About Lucía V
Lives in Buenos Aires, Argentina
Since Mar 2012
25-34 year old female
I'm a 27-year-old translator, born and raised in Buenos Aires: a true "porteña". Travelling is my passion and I love being a tourist in my own city. What I like most about Buenos Aires is the identity of each of its neighbourhoods; they are all very different from one another. My favourites are Palermo, Recoleta and Puerto Madero. I also love good food, especially pizza, and Buenos Aires has some of the best pizzerias you will ever visit. As for hobbies, I am an avid reader (mostly fiction), love watching TV series (some of my favourites at the moment are House of Cards, Game of Thrones, The Crown and Sherlock) and period films (my most recent favourite is the BBC mini-series North and South, based on Elizabeth Gaskell's novel).
Historic Sites, Art Museums
Architectural Buildings, Civic Centres
Worth visiting if you're interested in Latin American art. This museum houses works by well-known local artists like Xul Solar, Emilio Petorutti, Antonio Berni and Marta Minujin, plus international artists like Frida Kahlo and Fernando Botero. Mainly focused on modern art, the museum is housed in a beautiful building and located in one of the most prestigious areas of the city.
This impressive art museum houses the private collection of Argentine business woman and aristocrat Amalía Lacroze de Fortabat. Exhibits include works by Argentine artists like Berni, Castagnino, García Uriburu and Soldi, and international artists like Dalí, Rodin and Turner, plus you'll find design objects and even some objects from ancient Egypt on display here. The museum is located in one of the most exclusive areas of Buenos Aires, Puerto Madero.
This definitive art museum in Buenos Aires houses paintings, sculptures and objects from the 12th to the 20th centuries, and includes both Argentine and European art from several different schools, styles and periods. Some of the most famous artists exhibited here include Pettoruti, Spilimbergo, Sívori, Cézanne, Degas, Gauguin, Toulouse Lautrec, Renoir, Rodin and Goya.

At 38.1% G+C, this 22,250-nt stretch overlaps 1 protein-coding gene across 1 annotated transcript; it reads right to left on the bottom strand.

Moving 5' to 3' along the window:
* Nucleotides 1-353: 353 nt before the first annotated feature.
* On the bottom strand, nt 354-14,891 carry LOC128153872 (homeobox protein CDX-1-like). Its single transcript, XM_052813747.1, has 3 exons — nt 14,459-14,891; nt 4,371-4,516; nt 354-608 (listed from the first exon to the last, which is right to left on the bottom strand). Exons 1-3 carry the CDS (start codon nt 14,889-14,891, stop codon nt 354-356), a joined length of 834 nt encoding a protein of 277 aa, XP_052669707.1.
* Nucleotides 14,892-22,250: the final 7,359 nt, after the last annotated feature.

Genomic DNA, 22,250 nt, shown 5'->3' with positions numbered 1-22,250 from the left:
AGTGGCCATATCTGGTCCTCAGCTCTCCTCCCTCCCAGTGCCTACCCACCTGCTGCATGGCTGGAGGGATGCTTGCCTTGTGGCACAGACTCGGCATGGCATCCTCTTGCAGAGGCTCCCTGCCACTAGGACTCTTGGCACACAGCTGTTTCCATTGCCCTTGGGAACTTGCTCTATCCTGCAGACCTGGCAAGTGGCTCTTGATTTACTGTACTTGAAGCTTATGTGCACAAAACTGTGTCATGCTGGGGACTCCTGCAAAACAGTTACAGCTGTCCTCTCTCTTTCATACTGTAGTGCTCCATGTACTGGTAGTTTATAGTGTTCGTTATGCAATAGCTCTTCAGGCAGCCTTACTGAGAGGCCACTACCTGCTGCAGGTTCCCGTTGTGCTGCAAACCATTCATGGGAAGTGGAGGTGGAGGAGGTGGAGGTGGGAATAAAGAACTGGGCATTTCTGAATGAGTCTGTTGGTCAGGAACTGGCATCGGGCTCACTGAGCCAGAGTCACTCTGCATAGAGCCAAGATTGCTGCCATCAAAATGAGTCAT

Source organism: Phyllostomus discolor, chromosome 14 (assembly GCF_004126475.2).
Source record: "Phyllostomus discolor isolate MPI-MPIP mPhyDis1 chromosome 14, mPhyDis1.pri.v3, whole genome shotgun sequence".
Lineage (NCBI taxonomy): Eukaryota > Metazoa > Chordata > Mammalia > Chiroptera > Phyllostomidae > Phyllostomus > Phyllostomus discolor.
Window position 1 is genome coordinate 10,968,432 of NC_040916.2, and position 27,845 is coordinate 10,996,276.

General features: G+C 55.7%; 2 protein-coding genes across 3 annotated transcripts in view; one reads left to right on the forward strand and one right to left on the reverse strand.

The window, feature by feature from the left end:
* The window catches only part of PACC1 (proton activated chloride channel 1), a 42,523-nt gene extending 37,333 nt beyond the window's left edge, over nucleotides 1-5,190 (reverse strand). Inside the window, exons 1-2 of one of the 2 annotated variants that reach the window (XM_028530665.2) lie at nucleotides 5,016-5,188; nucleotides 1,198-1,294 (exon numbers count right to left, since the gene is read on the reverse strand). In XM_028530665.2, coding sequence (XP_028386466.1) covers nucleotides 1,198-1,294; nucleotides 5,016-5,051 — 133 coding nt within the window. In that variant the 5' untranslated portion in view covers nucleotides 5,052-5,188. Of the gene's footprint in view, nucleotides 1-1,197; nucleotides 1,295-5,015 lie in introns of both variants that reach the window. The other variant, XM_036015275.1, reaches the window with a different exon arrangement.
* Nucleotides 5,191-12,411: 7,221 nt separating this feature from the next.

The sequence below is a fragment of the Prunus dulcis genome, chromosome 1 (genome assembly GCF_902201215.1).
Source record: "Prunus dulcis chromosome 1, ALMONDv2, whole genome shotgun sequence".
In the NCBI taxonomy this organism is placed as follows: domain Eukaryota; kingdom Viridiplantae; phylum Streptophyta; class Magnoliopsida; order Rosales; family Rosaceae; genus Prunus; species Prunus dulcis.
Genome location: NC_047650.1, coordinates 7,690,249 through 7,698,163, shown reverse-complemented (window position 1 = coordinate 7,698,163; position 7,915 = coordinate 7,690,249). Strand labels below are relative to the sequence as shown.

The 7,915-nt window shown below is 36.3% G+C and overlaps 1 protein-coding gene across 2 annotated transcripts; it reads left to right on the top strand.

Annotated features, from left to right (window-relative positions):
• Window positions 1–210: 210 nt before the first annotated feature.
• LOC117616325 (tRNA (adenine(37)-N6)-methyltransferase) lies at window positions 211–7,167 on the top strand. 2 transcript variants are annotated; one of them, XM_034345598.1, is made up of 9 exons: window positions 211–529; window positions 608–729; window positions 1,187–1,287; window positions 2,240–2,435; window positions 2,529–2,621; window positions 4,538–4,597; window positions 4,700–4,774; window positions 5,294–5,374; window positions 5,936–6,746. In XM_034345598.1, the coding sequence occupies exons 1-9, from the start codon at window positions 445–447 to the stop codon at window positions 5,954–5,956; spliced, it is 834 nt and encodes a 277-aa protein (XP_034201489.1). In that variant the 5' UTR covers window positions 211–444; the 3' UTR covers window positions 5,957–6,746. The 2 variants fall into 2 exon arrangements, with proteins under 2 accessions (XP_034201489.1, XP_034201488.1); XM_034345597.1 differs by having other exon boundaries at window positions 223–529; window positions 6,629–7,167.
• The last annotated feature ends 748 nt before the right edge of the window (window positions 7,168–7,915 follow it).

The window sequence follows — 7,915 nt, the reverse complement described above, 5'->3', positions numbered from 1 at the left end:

A former mansion designed in the French neo-classical style for the Chilean diplomat Matías Errázuris and his wife, the Argentine aristocrat Josefina de Alvear. This striking building houses sculptures, paintings, furniture, tapestries and china from different periods. Each room is exquisitely decorated, and a true feast for the eyes.
Located in the traditional neighborhood of La Boca, this former power station, built at the beginning of the 20th century and restored in 2008, is now home to a cultural center which includes an auditorium especially designed for symphonic music, as well as multiple spaces that host changing exhibitions and events.
Located in the heart of La Boca, the former house and atelier of the Argentine artist Benito Quinquela Martin was donated by him in 1933 to be used as a primary school and a museum. At present, it houses the most extensive collection of Quinquela Martin's works, as well as works from other Argentine artists.
An entertaining option for people of all ages. 'Not touching is forbidden' is the motto of this science museum where you are encouraged to interact with the exhibitions in order to broaden your knowledge of science, while playing and having fun. Each room at the museum is dedicated to a specific topic: Technology, Music, Waves and Sounds, Math, Visual Perception, etc.
Located right next to the Casa Rosada, this museum was set up on the galleries of the former customs building, which was demolished at the end of the 19th century. The museum houses an impressive collection of historical objects that will take you on a journey through more than 200 hundred years of Argentine history. Also displayed here is the impressive mural by David Alfaro Siqueiros, 'Ejercicio Plástico.'
Museum dedicated to the life and work of Argentine politician Eva Duarte de Perón. The museum houses various objects and documents that belonged to Evita which are exhibited in chronological order, from her childhood, to her years as an actress, to her role as First Lady and her work on the women's vote, to her social work, and right up to her untimely death. A great museum for those interested in Argentine history.
Located on the ground floor of the former Hotel de Immigrantes (Immigrants' Hotel) — where immigrants who arrived in Buenos Aires would be received, given advice and housed — this museum is dedicated to the history of immigration in Argentina, focusing on the historical, cultural, social and economic importance of immigration in this country. Although it's rather small, the museum makes for an interesting visit, especially for those with a personal interest in the subject.